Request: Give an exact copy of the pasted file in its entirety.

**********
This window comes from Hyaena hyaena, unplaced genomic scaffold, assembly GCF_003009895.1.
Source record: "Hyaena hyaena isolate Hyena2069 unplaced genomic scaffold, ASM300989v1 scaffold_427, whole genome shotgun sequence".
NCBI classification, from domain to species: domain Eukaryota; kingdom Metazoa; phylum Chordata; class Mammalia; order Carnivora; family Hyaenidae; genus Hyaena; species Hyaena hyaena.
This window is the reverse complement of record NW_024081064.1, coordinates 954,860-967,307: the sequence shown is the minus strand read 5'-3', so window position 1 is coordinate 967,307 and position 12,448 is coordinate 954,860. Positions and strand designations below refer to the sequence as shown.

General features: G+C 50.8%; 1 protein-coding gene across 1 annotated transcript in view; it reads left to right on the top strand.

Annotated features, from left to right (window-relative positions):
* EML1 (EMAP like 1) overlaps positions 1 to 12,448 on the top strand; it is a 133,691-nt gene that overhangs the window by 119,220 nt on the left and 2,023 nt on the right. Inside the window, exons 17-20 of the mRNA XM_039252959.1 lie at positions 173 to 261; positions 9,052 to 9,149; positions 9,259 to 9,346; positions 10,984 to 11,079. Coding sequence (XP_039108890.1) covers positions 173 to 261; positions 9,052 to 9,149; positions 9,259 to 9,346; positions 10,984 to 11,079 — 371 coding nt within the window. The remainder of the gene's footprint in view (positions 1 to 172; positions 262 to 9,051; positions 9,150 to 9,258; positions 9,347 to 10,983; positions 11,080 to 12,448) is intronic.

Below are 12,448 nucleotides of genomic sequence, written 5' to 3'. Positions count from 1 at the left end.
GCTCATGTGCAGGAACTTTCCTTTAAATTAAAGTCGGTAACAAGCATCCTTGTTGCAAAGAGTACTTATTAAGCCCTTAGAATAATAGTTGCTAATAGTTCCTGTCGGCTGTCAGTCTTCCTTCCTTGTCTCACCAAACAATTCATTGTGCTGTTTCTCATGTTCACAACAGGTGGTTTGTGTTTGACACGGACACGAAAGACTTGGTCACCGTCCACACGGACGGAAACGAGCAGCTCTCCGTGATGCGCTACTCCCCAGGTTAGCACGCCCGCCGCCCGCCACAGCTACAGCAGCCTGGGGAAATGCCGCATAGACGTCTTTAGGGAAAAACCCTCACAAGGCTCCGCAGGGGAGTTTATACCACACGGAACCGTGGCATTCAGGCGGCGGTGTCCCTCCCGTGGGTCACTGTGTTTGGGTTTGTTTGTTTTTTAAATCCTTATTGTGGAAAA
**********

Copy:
This window comes from Hyaena hyaena, unplaced genomic scaffold, assembly GCF_003009895.1.
Source record: "Hyaena hyaena isolate Hyena2069 unplaced genomic scaffold, ASM300989v1 scaffold_427, whole genome shotgun sequence".
NCBI classification, from domain to species: domain Eukaryota; kingdom Metazoa; phylum Chordata; class Mammalia; order Carnivora; family Hyaenidae; genus Hyaena; species Hyaena hyaena.
This window is the reverse complement of record NW_024081064.1, coordinates 954,860-967,307: the sequence shown is the minus strand read 5'-3', so window position 1 is coordinate 967,307 and position 12,448 is coordinate 954,860. Positions and strand designations below refer to the sequence as shown.

General features: G+C 50.8%; 1 protein-coding gene across 1 annotated transcript in view; it reads left to right on the top strand.

Annotated features, from left to right (window-relative positions):
* EML1 (EMAP like 1) overlaps positions 1 to 12,448 on the top strand; it is a 133,691-nt gene that overhangs the window by 119,220 nt on the left and 2,023 nt on the right. Inside the window, exons 17-20 of the mRNA XM_039252959.1 lie at positions 173 to 261; positions 9,052 to 9,149; positions 9,259 to 9,346; positions 10,984 to 11,079. Coding sequence (XP_039108890.1) covers positions 173 to 261; positions 9,052 to 9,149; positions 9,259 to 9,346; positions 10,984 to 11,079 — 371 coding nt within the window. The remainder of the gene's footprint in view (positions 1 to 172; positions 262 to 9,051; positions 9,150 to 9,258; positions 9,347 to 10,983; positions 11,080 to 12,448) is intronic.

Below are 12,448 nucleotides of genomic sequence, written 5' to 3'. Positions count from 1 at the left end.
GCTCATGTGCAGGAACTTTCCTTTAAATTAAAGTCGGTAACAAGCATCCTTGTTGCAAAGAGTACTTATTAAGCCCTTAGAATAATAGTTGCTAATAGTTCCTGTCGGCTGTCAGTCTTCCTTCCTTGTCTCACCAAACAATTCATTGTGCTGTTTCTCATGTTCACAACAGGTGGTTTGTGTTTGACACGGACACGAAAGACTTGGTCACCGTCCACACGGACGGAAACGAGCAGCTCTCCGTGATGCGCTACTCCCCAGGTTAGCACGCCCGCCGCCCGCCACAGCTACAGCAGCCTGGGGAAATGCCGCATAGACGTCTTTAGGGAAAAACCCTCACAAGGCTCCGCAGGGGAGTTTATACCACACGGAACCGTGGCATTCAGGCGGCGGTGTCCCTCCCGTGGGTCACTGTGTTTGGGTTTGTTTGTTTTTTAAATCCTTATTGTGGAAAA